RBI's accommodative stance, liquidity measures have analysts divided6 min read . Updated: 09 Oct 2020, 05:02 PM IST
'The timing of future repo rate cuts has been rendered less relevant by the liquidity enhancing measures and the expectation of continued support going forward,' says an analyst
The Reserve Bank of India (RBI) left key interest rates unchanged on Friday but signalled more easing ahead to support an economy that it sees contracting 9.5 per cent in the current fiscal.
The accommodative stance and many liquidity boosting measures by the Monetary Policy Committee (MPC) on Friday left economists divided over the scope of a rate cut this fiscal, with some expecting it in February while others ruling it out citing higher inflation.
Earlier in the day, RBI Governor Shaktikanta Das left the key policy rate unchanged at 4 per cent, but offered a host of measures to contain the bond yields by announcing more OMOs and targeted long-term repos apart from special OMOs for state borrowings.
While Abheek Barua, the chief economist at HDFC Bank expects a rate cut in the final policy review in February, principal economists at Icra Ratings Aditi Nayar rules out the same, saying the supply side boost to tame inflation is unlikely to have the desired effect.
"Today's monetary policy was as aggressively accommodative as possible without cutting the policy rate. The decision to remain accommodative for an extended period and to look through "transient humps" in inflation reveals an appreciation for the basic principles of economics - that a GDP contraction of 9.5 per cent is simply not compatible with demand-side inflation pressures," Barua wrote in a note after the policy review.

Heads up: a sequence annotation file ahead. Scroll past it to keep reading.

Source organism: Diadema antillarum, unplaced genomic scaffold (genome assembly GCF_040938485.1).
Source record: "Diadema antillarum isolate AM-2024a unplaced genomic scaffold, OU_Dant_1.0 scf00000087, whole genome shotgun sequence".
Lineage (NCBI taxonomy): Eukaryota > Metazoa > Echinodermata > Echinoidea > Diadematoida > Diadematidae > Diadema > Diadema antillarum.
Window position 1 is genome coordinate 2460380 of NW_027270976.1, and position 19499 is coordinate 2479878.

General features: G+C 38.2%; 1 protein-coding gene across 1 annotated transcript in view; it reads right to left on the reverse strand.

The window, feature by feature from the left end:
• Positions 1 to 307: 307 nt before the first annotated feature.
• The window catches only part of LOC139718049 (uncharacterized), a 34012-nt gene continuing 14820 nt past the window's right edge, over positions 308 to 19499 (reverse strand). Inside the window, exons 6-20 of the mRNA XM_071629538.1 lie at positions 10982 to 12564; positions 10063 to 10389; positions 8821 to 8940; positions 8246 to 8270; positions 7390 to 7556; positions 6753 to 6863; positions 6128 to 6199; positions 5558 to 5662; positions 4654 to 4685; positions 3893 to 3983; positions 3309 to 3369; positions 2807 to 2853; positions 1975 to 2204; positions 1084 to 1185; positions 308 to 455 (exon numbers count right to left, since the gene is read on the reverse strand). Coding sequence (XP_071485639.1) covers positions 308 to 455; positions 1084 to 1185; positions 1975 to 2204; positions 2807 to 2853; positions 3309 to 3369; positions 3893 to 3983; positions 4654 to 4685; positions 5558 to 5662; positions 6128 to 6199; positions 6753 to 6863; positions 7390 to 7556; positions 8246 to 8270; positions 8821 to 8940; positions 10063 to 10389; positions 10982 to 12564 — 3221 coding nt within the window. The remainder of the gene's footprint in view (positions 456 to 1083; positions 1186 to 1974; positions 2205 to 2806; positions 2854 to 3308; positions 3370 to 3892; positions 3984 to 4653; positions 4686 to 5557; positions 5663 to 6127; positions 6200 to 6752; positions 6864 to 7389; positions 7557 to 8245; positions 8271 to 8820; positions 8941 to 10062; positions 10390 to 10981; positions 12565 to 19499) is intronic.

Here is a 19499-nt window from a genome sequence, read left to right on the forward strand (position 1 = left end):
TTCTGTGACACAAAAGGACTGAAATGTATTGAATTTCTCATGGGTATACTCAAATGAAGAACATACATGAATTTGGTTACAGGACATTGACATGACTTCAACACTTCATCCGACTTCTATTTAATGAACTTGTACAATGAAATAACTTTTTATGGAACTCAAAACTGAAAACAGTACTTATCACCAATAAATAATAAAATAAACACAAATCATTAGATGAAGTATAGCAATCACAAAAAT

Inflation has remained high because of persistent supply-side problems.
"But persistence itself cannot transform a supply-driven problem to a demand-side concern amenable to monetary policy-driven containment. Given the stance, there is a significant probability of a rate cut in February, if not in December itself as inflation, as we expect, moderates," Barua added.
Sounding contrary, Nayar feels the confidence in the growth revival is coloured by the spate of positive data prints in September, but their sustainability is uncertain.
"We are circumspect about generalising these early green shoots, as they have benefited from base effects and one-off shifts in some sectors... Inflation may not relent below 5 per cent until December, dimming hopes of a rate cut this fiscal year.
"Also, the timing of future repo rate cuts has been rendered less relevant by the liquidity enhancing measures and the expectation of continued support going forward," she argued.